Are you unfulfilled in your role? Is internal politics getting you down? Sounds like a bad promotional video…
But, this is the reality for a significant number of UK CIOs, who feel unfulfilled in their roles; with many claiming to be held back by internal politics and ‘sacred cows’, according to new research from Citrix.
The research is based on the answers of 400 CIOs in organisations employing over 250 employees across the UK
Just two in five (42%) CIOs believe they “fulfilled their visions” in their last job role, and more than half (53%) believe they only achieved ‘some’ of their goals.
Reflecting on why this might be the case, around three quarters (73%) felt the IT infrastructure they inherited from their predecessor made their job of transforming the organisation into a digitally-led business an uphill challenge.
So, what holds them back? Three main reasons were cited:
- Internal politics and ‘sacred cows’ (ideas or ways of working which are seemingly immune to criticism — 24%);
- the c-suite seeking an immediate return on investment from projects — 22%
- and tight budgetary restraints — 22%.
The CIO has “to be a little bit of everything” and focus on the business
The role of the CIO and the CTO are – at times – interchangeable. Both focus on the IT and technology of a company, and depending on the industry this will be either internally or externally-focused. Read here
Digital maturity a long way off
Just 6% of CIOs describe the technology in their organisation as agile and inherent to the business. And, 38% consider their organisation to be at the ‘functionally competent’ stage of development — where the technology works but isn’t ‘smart’ or used well.
Poor IT infrastructure, underinvestment in technology and weak internal IT leadership skills has the largest impact on reduced productivity (49%), restricted growth (45%) and a lack of modernisation across the business (41%), according to the CIOs surveyed.
Trying to move the organisation forward, 60% of organisations have hired a chief digital officer. However, just under half of CIOs believe the CDO position will be redundant within five years, with a further 11% believing the role isn’t needed at all.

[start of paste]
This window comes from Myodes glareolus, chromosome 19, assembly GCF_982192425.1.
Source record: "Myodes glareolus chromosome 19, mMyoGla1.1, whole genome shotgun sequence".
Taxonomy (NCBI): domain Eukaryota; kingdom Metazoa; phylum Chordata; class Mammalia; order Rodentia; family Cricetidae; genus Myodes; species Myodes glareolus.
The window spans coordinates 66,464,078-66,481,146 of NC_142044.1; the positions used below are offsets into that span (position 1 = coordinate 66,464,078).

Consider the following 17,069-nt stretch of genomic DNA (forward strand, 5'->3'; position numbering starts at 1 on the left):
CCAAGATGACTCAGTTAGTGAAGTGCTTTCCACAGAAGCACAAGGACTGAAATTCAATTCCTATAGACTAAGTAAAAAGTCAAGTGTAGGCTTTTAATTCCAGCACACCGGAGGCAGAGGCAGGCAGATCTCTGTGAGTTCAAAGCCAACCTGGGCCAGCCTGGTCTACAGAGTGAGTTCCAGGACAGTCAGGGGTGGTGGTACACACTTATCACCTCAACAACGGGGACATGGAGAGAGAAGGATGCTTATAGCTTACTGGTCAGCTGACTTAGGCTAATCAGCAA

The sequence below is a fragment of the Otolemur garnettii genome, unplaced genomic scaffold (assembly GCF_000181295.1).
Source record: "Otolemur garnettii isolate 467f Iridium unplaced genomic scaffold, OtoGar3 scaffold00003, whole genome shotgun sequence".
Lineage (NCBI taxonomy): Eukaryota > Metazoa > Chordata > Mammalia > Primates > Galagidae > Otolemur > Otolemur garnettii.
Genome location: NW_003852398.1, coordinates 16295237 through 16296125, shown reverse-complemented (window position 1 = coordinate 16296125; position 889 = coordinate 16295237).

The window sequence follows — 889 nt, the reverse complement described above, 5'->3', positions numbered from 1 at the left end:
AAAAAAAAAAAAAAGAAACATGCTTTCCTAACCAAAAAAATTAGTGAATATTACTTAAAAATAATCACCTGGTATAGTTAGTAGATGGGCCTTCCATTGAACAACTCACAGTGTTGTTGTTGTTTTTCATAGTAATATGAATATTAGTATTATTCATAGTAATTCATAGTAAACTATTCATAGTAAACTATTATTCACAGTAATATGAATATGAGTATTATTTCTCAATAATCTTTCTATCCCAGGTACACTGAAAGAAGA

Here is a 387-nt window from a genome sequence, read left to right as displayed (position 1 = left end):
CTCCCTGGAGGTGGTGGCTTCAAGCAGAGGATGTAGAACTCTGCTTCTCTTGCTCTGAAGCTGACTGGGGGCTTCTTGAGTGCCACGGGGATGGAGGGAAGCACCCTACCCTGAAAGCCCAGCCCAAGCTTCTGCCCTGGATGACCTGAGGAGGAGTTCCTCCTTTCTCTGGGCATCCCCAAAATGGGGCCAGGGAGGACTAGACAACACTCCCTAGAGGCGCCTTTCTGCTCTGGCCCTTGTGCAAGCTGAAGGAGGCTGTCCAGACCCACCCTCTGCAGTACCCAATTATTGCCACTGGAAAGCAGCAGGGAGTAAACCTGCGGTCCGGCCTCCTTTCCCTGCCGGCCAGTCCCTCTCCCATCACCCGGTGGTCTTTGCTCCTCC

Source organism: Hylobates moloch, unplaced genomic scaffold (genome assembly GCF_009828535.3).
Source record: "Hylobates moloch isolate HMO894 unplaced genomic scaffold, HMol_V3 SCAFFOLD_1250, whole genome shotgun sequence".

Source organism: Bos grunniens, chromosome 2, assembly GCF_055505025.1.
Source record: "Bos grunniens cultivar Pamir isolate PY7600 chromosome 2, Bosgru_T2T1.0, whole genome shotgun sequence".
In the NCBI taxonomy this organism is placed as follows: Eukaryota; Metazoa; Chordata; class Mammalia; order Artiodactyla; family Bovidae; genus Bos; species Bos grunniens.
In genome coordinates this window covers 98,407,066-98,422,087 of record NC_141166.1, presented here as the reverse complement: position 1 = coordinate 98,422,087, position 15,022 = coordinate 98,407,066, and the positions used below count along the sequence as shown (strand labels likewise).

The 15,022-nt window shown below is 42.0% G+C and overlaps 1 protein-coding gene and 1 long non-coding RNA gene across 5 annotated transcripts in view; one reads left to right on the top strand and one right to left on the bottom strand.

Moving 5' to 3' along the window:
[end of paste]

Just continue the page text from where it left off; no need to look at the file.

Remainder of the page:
CIO’s will steer cultural change to drive digital transformation, says Gartner
The CIO role: long-lasting?
Over half of the CIOs surveyed last five years in their role before moving on. A similar number anticipate spending the same time in their current post. And, around one in five (16%) don’t believe they’ll stay longer than three years in their current post.
To remain effective and maintain a strong CV, CIOs feel they need to move to a new CIO position at least every five years. Alongside this, around 24% CIOs are now taking on the responsibility that a CDO or equivalent would hold (rather than formally appointing someone to take this role).
“CIOs need patience, backing and autonomy from the board in order to turn their vision into a reality. Many feel hamstrung by the infrastructure they inherited and report being denied the time and organisational structure to put it right — resulting in them leaving their roles without having achieved what they’d set out to do,” said Darren Fields, regional director, UK & Ireland, Citrix said.
“For any organisation to reach a point at which digital technology is a business enabler – rather than a function – its tech leaders must be allowed the time and freedom to evaluate the state of play, develop a plan and then execute on it. Short-termism leaves businesses uncertain on this digital strategy, which holds back productivity, restrains growth and puts businesses under increasing threat from competitors.”